I made a backup of my system right before activating the Windows 10 upgrade.  The upgrade was surprisingly smooth.  The Windows 10 upgrade was the easiest Microsoft upgrade I’ve ever experienced.  All of my Windows 7 settings, programs, desktop, wallpaper, etc, were there when Windows 10 came alive on my computer.  It wasn’t long before I decided that I was good to go with Windows 10 and said goodbye to Windows 7.

My next task was to install the new hard drive.  I started Acronis True Image 2015 from the DVD recovery disc.  Within 10 minutes of the hard disk restoration, the program halted and reported that the restoration had failed.  This is not a good sign when one is dealing with hard disk restoration.  I checked the program’s log and it reported that my backup was corrupted.  Also not a good sign.  I reconnected the original hard drive and made another back.  Some of my backups have been what are known as incremental backups.  This is when only changed data on the hard drive is archived, which saves time and disk space.  The backup I made this time was a full backup.

When the backup was complete, I installed the new hard drive and initiated True Image 2015 from the DVD.  Once again, after less than 10 minutes, the program halted and reported that the restoration had failed.  I checked the program’s log and the same error was there, the backup was reported as being corrupted.

Google is a wonderful tool.  Whenever I have a computer-related issue, or just about any other kind of issue, I do a search on Google and can usually find a resolution.  I was shocked when I searched for this error when using True Image 2015.  Apparently the error I was receiving was not uncommon.  In fact, on the Acronis web site, they have a troubleshooting matrix, which suggests that an internal hard drive should be used if a corruption error is received while using an external drive.  Why is True Image 2015 not able to restore from an image on an external drive when previous versions of True Image did not have this problem.  As I read further about issues with True Image 2015, I noted that several users were advocating going back to previous versions of the software because of the major changes that were implemented in the 2015 version.

This created a real problem for me.  Thank goodness it was only during a routine swap of main hard drives.  I don’t even want to think about what would have happened if I had experienced a hard drive failure and tried to restore from my backups.  I have a second hard drive in my computer, but it is used for data storage and there was not sufficient space available for me to save an image of the main hard drive on this secondary hard drive.  In the end, I had to transfer enough data off the internal secondary drive to make room for a main drive image.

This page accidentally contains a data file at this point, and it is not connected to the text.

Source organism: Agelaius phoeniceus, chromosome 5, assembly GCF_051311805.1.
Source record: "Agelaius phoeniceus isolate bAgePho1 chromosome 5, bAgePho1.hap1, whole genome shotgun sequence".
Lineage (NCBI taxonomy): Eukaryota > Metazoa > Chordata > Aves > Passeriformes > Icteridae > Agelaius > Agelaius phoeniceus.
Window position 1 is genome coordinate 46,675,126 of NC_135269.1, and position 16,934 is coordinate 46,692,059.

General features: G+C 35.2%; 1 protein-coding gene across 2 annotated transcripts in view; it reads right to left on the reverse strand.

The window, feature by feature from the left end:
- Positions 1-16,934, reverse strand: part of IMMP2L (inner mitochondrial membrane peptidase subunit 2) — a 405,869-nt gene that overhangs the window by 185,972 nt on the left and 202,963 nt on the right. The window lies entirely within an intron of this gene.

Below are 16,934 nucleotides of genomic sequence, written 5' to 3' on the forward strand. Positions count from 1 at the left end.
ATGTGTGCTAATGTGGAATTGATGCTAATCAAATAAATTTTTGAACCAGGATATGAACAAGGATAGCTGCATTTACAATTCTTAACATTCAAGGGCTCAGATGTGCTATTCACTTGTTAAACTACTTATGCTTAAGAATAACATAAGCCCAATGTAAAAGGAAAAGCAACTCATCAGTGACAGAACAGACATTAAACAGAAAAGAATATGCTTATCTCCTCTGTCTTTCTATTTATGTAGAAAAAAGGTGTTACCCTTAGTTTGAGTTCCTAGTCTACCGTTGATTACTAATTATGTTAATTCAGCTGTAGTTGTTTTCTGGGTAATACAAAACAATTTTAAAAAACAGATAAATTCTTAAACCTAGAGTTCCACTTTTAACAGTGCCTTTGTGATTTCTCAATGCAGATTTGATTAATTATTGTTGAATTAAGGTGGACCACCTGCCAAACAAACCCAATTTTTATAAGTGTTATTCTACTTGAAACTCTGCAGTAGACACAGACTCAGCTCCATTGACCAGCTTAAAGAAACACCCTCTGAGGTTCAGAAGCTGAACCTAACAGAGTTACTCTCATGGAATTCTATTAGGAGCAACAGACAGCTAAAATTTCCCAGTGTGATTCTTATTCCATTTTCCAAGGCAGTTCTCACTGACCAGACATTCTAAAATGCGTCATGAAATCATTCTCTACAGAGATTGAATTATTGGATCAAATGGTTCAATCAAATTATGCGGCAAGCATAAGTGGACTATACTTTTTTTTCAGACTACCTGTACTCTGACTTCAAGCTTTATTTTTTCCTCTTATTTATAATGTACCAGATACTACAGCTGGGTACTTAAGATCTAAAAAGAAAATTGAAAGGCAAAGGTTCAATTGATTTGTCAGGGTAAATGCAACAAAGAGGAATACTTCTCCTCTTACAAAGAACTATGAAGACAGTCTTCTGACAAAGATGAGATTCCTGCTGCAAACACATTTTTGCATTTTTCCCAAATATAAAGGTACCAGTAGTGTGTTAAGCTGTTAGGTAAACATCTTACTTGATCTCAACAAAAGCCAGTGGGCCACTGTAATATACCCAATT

I went back to my original main hard drive, instructed True Image 2015 to save an image of the main drive on the secondary internal drive.  When I ran the True Image 2015 DVD to restore to the new main hard drive, the process was successful.  My computer was now running as before, but with a brand new main hard drive.

The articles I read online suggested that True Image 2015 was a major mistake by Acronis.  The overwhelming advice was to revert back to a previous version.  Unfortunately, I had not saved any of the installation files for previous versions of True Image.  I did a quick search on Amazon and found True Image 2014 for $30.  I immediately ordered it.  Once I receive the 2014 version, I’ll do a test restore using my external backups.  If the backups are successful, it looks as though I will just stay with the 2014 version.  Not that it will make any difference to Acronis, but I sent them feedback telling how they had lost a loyal customer.  I’m pretty flexible with most things, but having reliable backups of my computer data is no place for flexibility.  Reliability is the key.

Exit Full Screen in Windows 10

I got my notice from Microsoft that I could install Windows 10 yesterday.  I must say, it was the easiest Microsoft upgrade I’ve ever experienced.  I had a complete backup of my system before I did the upgrade, so I wasn’t very concerned about something going wrong.  Much to my surprise, after the upgrade, my desktop looked very similar to how it looked in Windows 7.

I ran into one problem that didn’t seem to have an obvious resolution.  With Windows 7, once an application was in full-screen mode, pressing the ESC key would bring you out of full screen.  When I pressed the ESC key in Windows 10, nothing happened. It took some experimenting, but I found that if I moved the mouse cursor to the top of the screen and left it there, a bar would drop down and there was the icon to exit full screen.  Very simple, once you know the trick.